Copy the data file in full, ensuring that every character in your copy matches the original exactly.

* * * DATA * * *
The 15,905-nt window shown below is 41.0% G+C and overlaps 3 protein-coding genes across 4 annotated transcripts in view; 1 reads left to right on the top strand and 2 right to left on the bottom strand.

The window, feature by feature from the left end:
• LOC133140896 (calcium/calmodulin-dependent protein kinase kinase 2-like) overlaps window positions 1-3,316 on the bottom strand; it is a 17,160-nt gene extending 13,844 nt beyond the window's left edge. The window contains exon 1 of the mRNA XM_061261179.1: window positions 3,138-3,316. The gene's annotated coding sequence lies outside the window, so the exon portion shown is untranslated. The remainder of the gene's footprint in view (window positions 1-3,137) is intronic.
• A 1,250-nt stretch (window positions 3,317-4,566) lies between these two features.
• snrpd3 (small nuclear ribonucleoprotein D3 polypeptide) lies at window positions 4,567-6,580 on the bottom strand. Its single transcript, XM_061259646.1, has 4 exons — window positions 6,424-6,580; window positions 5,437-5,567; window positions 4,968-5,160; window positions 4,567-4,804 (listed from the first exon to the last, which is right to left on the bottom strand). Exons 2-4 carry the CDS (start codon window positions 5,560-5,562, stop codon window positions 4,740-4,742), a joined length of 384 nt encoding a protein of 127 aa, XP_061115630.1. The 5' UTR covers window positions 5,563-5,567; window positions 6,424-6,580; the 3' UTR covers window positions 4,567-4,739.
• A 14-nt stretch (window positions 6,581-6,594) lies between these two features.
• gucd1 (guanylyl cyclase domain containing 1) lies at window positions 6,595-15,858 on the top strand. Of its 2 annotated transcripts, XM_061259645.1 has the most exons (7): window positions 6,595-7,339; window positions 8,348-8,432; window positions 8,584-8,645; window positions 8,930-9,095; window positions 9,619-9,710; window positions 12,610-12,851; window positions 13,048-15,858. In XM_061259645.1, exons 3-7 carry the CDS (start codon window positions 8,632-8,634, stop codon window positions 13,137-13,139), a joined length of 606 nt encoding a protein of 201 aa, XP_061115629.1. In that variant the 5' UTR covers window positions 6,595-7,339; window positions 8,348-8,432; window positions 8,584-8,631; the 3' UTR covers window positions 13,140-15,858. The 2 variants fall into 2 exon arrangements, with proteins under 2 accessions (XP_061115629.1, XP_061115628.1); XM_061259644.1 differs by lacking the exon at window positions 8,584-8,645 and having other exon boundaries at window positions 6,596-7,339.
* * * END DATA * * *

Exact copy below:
The 15,905-nt window shown below is 41.0% G+C and overlaps 3 protein-coding genes across 4 annotated transcripts in view; 1 reads left to right on the top strand and 2 right to left on the bottom strand.

The window, feature by feature from the left end:
• LOC133140896 (calcium/calmodulin-dependent protein kinase kinase 2-like) overlaps window positions 1-3,316 on the bottom strand; it is a 17,160-nt gene extending 13,844 nt beyond the window's left edge. The window contains exon 1 of the mRNA XM_061261179.1: window positions 3,138-3,316. The gene's annotated coding sequence lies outside the window, so the exon portion shown is untranslated. The remainder of the gene's footprint in view (window positions 1-3,137) is intronic.
• A 1,250-nt stretch (window positions 3,317-4,566) lies between these two features.
• snrpd3 (small nuclear ribonucleoprotein D3 polypeptide) lies at window positions 4,567-6,580 on the bottom strand. Its single transcript, XM_061259646.1, has 4 exons — window positions 6,424-6,580; window positions 5,437-5,567; window positions 4,968-5,160; window positions 4,567-4,804 (listed from the first exon to the last, which is right to left on the bottom strand). Exons 2-4 carry the CDS (start codon window positions 5,560-5,562, stop codon window positions 4,740-4,742), a joined length of 384 nt encoding a protein of 127 aa, XP_061115630.1. The 5' UTR covers window positions 5,563-5,567; window positions 6,424-6,580; the 3' UTR covers window positions 4,567-4,739.
• A 14-nt stretch (window positions 6,581-6,594) lies between these two features.
• gucd1 (guanylyl cyclase domain containing 1) lies at window positions 6,595-15,858 on the top strand. Of its 2 annotated transcripts, XM_061259645.1 has the most exons (7): window positions 6,595-7,339; window positions 8,348-8,432; window positions 8,584-8,645; window positions 8,930-9,095; window positions 9,619-9,710; window positions 12,610-12,851; window positions 13,048-15,858. In XM_061259645.1, exons 3-7 carry the CDS (start codon window positions 8,632-8,634, stop codon window positions 13,137-13,139), a joined length of 606 nt encoding a protein of 201 aa, XP_061115629.1. In that variant the 5' UTR covers window positions 6,595-7,339; window positions 8,348-8,432; window positions 8,584-8,631; the 3' UTR covers window positions 13,140-15,858. The 2 variants fall into 2 exon arrangements, with proteins under 2 accessions (XP_061115629.1, XP_061115628.1); XM_061259644.1 differs by lacking the exon at window positions 8,584-8,645 and having other exon boundaries at window positions 6,596-7,339.